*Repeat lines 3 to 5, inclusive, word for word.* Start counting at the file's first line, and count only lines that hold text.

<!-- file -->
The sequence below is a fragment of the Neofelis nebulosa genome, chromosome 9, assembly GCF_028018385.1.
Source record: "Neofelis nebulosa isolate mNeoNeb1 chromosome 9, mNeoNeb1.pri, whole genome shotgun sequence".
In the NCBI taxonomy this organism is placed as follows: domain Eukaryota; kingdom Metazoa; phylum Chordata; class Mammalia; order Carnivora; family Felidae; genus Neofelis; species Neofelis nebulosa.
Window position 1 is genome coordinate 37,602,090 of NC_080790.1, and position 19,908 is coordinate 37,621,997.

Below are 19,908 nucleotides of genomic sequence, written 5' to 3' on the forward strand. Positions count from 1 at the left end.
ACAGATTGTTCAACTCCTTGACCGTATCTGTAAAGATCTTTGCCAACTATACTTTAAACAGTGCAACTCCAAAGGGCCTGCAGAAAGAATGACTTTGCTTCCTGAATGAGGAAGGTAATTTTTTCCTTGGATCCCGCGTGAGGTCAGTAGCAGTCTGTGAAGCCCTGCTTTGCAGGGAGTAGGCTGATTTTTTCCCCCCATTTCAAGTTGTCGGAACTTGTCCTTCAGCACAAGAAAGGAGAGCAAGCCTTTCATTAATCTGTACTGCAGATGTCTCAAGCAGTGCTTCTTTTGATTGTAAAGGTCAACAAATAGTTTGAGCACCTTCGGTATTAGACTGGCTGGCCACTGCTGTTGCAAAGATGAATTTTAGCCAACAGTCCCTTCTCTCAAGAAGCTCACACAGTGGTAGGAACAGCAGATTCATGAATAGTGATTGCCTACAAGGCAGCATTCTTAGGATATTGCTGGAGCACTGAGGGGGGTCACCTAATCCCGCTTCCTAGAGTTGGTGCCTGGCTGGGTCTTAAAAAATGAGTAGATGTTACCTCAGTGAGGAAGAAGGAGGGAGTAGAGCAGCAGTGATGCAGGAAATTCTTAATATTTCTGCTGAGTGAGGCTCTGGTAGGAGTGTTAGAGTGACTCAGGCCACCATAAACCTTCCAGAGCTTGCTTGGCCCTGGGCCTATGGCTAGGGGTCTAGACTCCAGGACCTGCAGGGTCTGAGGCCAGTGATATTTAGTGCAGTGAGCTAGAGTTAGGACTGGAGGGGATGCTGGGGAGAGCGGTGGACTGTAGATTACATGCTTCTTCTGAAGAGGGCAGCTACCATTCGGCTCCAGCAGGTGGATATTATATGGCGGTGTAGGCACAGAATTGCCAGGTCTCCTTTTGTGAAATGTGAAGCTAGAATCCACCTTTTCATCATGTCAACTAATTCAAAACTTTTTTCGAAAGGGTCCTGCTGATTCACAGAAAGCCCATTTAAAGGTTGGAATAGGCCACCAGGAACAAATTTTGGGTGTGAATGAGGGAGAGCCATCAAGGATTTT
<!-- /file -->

In the NCBI taxonomy this organism is placed as follows: domain Eukaryota; kingdom Metazoa; phylum Chordata; class Mammalia; order Carnivora; family Felidae; genus Neofelis; species Neofelis nebulosa.
Window position 1 is genome coordinate 37,602,090 of NC_080790.1, and position 19,908 is coordinate 37,621,997.

Below are 19,908 nucleotides of genomic sequence, written 5' to 3' on the forward strand. Positions count from 1 at the left end.